Moving on up
UD Trucks is creating a legacy, and that’s not just PR talk. GAVIN MYERS met up with the team behind the company’s ongoing developmental programmes and encountered a vitality that moved him
A warehouse isn’t exactly the most riveting place to work. It doesn’t take a degree in engineering to do one’s job. A picker-packer, for example, simply receives an order for a part, picks it, and sends it into the system.
Jacqueline Kekana started off as just that: a picker-packer. She joined UD Trucks Southern Africa in 2005 while studying electrical engineering. Unfortunately, she couldn’t complete her qualification and carried on at UD Trucks. It’s something she considers a blessing in disguise.
During 2009, the company experienced a downturn due to the recession. It decided to re-skill rather than retrench staff, and introduced a team leader learnership programme. Kekana applied, and participated in the year-long learnership, comprising six months of theory classes and another six months of on-job training.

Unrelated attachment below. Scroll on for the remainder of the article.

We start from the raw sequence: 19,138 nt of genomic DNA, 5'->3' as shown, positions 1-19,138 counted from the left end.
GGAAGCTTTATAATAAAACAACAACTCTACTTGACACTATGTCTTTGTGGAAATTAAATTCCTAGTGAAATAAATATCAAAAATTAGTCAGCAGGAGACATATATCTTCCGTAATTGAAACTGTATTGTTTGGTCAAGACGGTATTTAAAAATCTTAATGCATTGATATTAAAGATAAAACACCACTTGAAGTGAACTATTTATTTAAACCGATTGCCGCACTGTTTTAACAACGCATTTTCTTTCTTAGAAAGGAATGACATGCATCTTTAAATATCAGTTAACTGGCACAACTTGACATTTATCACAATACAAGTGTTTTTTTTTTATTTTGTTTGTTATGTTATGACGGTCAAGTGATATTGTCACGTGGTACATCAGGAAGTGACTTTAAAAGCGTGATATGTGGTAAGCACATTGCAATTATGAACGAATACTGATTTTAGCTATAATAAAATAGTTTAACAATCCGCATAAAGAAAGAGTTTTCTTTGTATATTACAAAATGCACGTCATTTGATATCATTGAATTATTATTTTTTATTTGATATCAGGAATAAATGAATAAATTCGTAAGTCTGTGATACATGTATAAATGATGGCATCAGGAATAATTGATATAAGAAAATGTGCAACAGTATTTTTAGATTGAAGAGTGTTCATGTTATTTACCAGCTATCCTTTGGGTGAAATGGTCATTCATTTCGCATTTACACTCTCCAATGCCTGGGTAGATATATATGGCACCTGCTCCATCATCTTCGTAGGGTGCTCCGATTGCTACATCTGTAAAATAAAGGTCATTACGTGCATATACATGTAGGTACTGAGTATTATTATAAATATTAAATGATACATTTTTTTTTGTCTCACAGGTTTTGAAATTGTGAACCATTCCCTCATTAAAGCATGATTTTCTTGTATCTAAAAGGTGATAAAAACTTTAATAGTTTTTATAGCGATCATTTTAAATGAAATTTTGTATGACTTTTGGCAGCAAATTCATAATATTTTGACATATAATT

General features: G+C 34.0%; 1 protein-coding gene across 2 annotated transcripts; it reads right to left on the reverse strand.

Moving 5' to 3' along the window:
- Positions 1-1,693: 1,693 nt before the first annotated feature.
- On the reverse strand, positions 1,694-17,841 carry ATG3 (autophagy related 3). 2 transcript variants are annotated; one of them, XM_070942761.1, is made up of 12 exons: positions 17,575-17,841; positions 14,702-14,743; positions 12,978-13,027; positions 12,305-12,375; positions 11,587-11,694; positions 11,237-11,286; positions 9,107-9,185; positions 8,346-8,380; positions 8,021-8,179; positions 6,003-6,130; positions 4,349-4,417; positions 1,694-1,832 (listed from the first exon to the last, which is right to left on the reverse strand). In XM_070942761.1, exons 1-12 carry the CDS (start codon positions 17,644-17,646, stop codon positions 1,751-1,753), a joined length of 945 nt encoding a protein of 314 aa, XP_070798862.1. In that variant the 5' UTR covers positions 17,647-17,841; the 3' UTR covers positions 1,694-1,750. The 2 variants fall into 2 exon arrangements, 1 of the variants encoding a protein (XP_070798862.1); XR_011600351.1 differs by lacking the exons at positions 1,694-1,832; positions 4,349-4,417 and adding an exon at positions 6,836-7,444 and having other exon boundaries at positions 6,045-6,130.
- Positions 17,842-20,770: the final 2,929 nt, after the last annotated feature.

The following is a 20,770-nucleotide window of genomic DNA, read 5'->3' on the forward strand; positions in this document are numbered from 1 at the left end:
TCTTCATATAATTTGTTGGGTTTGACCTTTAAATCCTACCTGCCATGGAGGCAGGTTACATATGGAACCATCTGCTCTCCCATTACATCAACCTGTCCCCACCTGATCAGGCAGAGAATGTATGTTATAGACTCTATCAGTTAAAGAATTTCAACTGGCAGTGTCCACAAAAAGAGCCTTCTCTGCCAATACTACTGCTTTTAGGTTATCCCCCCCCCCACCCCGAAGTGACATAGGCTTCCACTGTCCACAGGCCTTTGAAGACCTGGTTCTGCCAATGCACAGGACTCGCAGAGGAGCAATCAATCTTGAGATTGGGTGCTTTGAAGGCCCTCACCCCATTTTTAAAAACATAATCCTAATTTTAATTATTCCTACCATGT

That was one of the first such programmes. UD Trucks now runs a number of different learnership programmes that result in learners receiving a qualification as with a university or techinikon. The learnerships are advertised at FET (Further Education and Training) colleges and in the community surrounding the UD Trucks plant in Rosslyn, Pretoria, and are also open to current employees. About 120 learners participate every year, while the company currently employs just 300 people. The initiative is headed by Telishia Middleton, training and development manager, human resources, UD Trucks.
Tirsa Koen, general manager human resources UD Trucks Southern Africa, says the company already had an academy facility that was used primarily for dealer and internal training. Middleton and her assistant – dubbed by Koen as the fun side of the HR department – now also run the different internal and external learnership programmes from the facility.